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A new kind of shoe guide will help you find the best training shoe.
Written by: Matt Fitzgerald and Adam Chase, with Sean McKeon
You have probably been taught that you should buy running shoes based on the structure of your foot—specifically, if you have a low arch, you should buy motion control trainers; if you have a medium arch, you should buy stability trainers; and if you have a high arch, you should buy cushioned trainers. The rationale behind this system is that matching shoe type with foot structure reduces injury risk by controlling pronation and supination of the foot during running.
In fact, this reasoning is erroneous. A new study from the U.S. Army Center for Health Promotion and Preventive Medicine proves definitively that assigning shoe types based on foot-arch height does not reduce injury risk. Other research suggests that injury risk is reduced when runners simply choose the running shoes that they find most comfortable. It may be that the feeling of comfort in a shoe comes from a good fit and a combination of other characteristics that enable the runner’s joints to move naturally in their preferred patterns, minimizing strain on the lower extremities.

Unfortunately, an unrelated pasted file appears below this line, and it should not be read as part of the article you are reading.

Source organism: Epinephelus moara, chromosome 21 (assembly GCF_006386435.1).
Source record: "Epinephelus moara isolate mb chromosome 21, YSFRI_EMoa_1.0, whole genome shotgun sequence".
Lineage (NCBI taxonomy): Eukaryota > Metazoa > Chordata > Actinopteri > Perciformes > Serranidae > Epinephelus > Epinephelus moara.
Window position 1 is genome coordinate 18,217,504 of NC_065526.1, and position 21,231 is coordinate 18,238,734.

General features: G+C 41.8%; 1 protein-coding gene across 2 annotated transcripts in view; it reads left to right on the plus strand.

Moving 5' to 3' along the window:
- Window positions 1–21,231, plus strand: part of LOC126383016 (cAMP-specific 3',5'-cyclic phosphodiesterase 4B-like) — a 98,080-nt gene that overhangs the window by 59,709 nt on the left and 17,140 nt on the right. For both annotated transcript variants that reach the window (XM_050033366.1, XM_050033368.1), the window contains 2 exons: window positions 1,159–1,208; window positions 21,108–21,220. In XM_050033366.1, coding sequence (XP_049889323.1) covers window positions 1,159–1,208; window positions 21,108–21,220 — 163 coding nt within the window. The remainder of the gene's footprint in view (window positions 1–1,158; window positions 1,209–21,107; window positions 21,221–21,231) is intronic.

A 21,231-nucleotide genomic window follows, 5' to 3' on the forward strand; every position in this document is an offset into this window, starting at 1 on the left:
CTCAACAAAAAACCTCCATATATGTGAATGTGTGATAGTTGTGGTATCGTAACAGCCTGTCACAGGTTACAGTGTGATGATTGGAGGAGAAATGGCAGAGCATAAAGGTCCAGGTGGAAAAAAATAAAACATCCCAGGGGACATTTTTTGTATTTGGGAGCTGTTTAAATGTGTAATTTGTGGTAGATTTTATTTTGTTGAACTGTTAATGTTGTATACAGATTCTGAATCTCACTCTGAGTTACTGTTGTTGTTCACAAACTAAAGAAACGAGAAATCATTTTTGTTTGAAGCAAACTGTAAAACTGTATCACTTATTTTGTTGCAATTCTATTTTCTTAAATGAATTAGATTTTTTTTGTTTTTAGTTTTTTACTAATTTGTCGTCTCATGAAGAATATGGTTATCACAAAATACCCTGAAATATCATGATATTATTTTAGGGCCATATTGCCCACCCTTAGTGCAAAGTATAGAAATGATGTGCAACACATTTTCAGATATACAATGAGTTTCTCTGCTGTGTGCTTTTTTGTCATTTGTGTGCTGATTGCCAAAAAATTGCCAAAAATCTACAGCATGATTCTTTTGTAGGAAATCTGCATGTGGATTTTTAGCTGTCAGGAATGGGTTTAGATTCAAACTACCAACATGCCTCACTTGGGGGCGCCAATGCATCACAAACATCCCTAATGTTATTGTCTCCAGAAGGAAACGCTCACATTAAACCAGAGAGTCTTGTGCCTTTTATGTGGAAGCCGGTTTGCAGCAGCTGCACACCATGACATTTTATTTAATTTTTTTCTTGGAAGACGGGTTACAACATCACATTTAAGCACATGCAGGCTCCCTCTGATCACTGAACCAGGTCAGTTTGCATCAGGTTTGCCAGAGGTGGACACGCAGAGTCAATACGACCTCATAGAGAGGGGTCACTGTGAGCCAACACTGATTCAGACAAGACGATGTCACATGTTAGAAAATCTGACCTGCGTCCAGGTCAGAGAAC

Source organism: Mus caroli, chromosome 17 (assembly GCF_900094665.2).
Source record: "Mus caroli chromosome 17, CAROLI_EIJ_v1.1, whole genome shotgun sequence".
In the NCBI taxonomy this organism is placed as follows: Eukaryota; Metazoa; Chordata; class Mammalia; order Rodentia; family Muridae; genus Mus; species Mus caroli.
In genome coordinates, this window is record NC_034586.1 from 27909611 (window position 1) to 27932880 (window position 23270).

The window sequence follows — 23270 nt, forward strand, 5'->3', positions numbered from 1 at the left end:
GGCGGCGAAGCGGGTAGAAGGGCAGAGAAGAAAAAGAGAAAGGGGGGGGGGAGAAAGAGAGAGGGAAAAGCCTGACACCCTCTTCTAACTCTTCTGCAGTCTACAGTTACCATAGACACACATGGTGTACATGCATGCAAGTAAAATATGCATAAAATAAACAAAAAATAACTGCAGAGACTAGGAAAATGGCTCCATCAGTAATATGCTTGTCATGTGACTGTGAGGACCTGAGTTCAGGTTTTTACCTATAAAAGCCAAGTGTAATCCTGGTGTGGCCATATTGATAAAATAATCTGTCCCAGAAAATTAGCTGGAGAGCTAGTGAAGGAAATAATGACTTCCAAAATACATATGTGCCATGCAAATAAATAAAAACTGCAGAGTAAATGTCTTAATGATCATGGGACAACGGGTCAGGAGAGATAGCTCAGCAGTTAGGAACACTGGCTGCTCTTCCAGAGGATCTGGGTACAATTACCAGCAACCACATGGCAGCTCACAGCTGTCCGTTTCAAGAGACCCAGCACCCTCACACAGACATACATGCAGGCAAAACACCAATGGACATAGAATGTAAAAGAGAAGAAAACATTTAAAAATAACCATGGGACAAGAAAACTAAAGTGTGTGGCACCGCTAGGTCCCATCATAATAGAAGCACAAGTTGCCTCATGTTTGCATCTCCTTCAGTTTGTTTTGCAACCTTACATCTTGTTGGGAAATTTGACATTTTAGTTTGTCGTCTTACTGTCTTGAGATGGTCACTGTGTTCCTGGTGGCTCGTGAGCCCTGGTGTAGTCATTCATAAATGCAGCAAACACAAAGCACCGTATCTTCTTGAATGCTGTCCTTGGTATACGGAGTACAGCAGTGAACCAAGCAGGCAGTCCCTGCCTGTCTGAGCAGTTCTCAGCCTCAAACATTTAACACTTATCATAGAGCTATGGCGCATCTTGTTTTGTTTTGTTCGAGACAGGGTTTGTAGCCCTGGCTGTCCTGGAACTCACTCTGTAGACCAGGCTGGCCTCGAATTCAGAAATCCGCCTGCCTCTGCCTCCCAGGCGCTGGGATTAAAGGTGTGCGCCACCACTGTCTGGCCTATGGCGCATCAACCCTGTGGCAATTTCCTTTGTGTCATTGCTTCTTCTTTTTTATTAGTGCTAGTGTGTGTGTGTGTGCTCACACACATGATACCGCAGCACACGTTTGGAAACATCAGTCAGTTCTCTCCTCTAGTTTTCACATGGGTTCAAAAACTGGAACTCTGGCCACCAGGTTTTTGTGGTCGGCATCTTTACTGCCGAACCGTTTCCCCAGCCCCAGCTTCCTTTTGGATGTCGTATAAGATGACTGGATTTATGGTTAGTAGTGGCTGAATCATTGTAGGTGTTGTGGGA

If comfort is the most important factor to consider when selecting running shoes, then a training shoe review should try to give individual runners the best possible sense of which specific shoes they are likely to find most comfortable. That’s exactly what this review does.
Each runner has distinct preferences in the characteristics that affect how a shoe fits, feels and rides. For example, some runners find a firmly cushioned impact most comfortable while others like a softly cushioned impact. Nine major characteristics determine the fit, feel, and ride of a running shoe. You will find a list of them here. Take a moment to circle your preferences, then match them up against the “personality profiles” of the 17 shoes in this review as determined by our wear testers.
A given shoe need not match your preferences perfectly to merit a try-on. We’re dealing in feelings here, not measurable attributes. But if you consciously shop for shoes by comfort and make an effort to identify your preferences as a part of this process, you will consistently take home better shoes for your needs than if you follow the old, discredited, pseudoscientific advice to shop by foot structure.
Click on the shoe to read the review.